Ethical Issues Related to Vaccination of Children

The Treuman Katz Center for Pediatric Bioethics hosted its second conference on pediatric bioethics on July 14 and 15, 2006, in Seattle, Washington.

The conference attracted more than 200 attendees from the United States, Canada, Puerto Rico and Taiwan who gathered to explore the ethical issues related to childhood vaccination.

Conference Highlights

The following stories highlight two of the many vaccine-related issues debated during the two-day conference.

Contact Angel Latterell if you would like to receive a 2006 conference syllabus. We are accepting $25 donations.

The luxury of choice

"The decision not to vaccinate is a luxury that only those in the developed world have," contends Dr. Lainie Friedman Ross, public health pediatrician, professor of molecular pediatrics and associate director of the MacLean Center for Clinical Medical Ethics at the University of Chicago.

Using the United States as an example, she explains that high immunization rates of more than 80% act as a firewall against the spread of disease, offering the protection of "herd immunity" to those in the population who remain unvaccinated.

Yet the implications of not vaccinating a child go beyond any one individual, says Dr. Doug Diekema, medical ethicist from Children's and former director of the bioethics center. Parents must weigh their responsibility to their own child with their responsibility to the larger community, such as those with weakened immune systems and the elderly.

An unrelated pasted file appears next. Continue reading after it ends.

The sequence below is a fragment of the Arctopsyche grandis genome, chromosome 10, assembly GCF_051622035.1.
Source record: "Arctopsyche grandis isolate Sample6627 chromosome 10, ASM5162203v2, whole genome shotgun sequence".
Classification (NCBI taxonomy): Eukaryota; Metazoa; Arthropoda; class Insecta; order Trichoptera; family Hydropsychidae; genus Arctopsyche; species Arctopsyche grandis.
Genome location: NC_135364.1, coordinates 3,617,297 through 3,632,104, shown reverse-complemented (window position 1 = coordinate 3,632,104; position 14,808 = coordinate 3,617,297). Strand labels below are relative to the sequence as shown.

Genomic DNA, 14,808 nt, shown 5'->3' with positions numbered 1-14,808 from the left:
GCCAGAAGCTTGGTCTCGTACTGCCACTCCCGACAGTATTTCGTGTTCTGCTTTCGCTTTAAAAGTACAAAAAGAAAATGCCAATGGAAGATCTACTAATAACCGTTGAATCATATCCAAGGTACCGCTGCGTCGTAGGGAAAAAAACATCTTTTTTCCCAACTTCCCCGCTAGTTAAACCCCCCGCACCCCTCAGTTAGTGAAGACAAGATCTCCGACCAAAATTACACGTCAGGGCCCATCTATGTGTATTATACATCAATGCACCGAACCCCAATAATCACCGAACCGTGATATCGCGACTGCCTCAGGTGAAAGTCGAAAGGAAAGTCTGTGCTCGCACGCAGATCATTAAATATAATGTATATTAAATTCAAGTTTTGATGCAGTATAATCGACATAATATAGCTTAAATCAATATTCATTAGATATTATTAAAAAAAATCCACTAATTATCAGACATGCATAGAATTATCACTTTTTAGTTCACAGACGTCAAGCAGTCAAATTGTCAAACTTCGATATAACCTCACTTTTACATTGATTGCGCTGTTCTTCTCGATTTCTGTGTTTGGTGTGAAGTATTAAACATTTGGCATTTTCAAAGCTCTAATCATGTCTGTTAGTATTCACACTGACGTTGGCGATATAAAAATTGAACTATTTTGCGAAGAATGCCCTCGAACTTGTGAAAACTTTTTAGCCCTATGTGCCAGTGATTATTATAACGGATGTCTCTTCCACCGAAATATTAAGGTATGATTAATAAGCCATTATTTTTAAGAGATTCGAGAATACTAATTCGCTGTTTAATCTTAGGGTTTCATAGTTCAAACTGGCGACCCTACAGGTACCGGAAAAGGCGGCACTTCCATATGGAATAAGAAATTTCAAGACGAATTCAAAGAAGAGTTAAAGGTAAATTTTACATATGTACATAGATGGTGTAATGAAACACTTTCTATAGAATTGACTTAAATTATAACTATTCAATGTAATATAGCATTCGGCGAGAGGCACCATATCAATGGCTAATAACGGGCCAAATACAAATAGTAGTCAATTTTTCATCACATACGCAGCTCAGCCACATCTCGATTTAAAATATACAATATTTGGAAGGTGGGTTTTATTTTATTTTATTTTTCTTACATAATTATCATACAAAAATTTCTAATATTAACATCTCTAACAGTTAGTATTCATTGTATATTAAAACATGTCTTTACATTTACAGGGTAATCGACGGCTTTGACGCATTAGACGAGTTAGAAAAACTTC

Diekema faced this dilemma in his own family. "The chickenpox vaccine was new when our daughter, Katie, was born, but we didn't feel she was at substantial risk, so we decided to wait until there was more data about it. But when she was 4, her best playmate developed leukemia. Factoring in her friend's fragile health changed our equation, and we decided to get Katie the immunization," recalls Diekema.

Parents should consider what is happening beyond their own community, too, says Diekema. "We live in a global world. Older children and young adults who travel may be exposed to preventable diseases. People from the developing world come to the United States. All of the diseases that are prevented by vaccine in this country are just a plane ride away," he says.

Are different standards OK?

Throughout the world, rotavirus is the single most important cause of severe diarrhea in young children. In 1998, the vaccine RotaShield was introduced in the United States. Within a year, 15 cases of intussusception (twisting of the intestine) were reported in children within one week of receiving RotaShield, and the Centers for Disease Control (CDC) recommended withdrawing it until more information could be gathered. About 1.5 million children had received the vaccine at the time it was withdrawn from the U.S. market.

On the basis of this decision, policy makers in developing nations chose not to introduce RotaShield in their countries, reasoning that if it was not good enough for children in the United States, it was not good enough for their children either.

That decision was a result of faulty ethical reasoning because the social and economic contexts were not factored into the equation, says Ross.

The burden of disease and the ability to effectively treat disease are two such factors. In the United States, rotavirus results in 500,000 visits to the doctor, 50,000 hospitalizations and 20 deaths each year. In the United States, the risk of the vaccine-related complication outweighed the burden of the disease.

In developing countries, the scenario is much different. Each year, there are 111 million episodes of rotavirus, 25 million clinic visits, 2 million hospitalizations and between 400,000 and 500,000 deaths in children under age 5. In such a situation, argued Ross and others, the virus's impact should have outweighed the risk of vaccine complication.

Earlier this year, two new vaccines for rotavirus were approved. But in the intervening seven years, more than 3 million children died throughout the world.

2006 Pediatric Bioethics Conference Presentations

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Day 1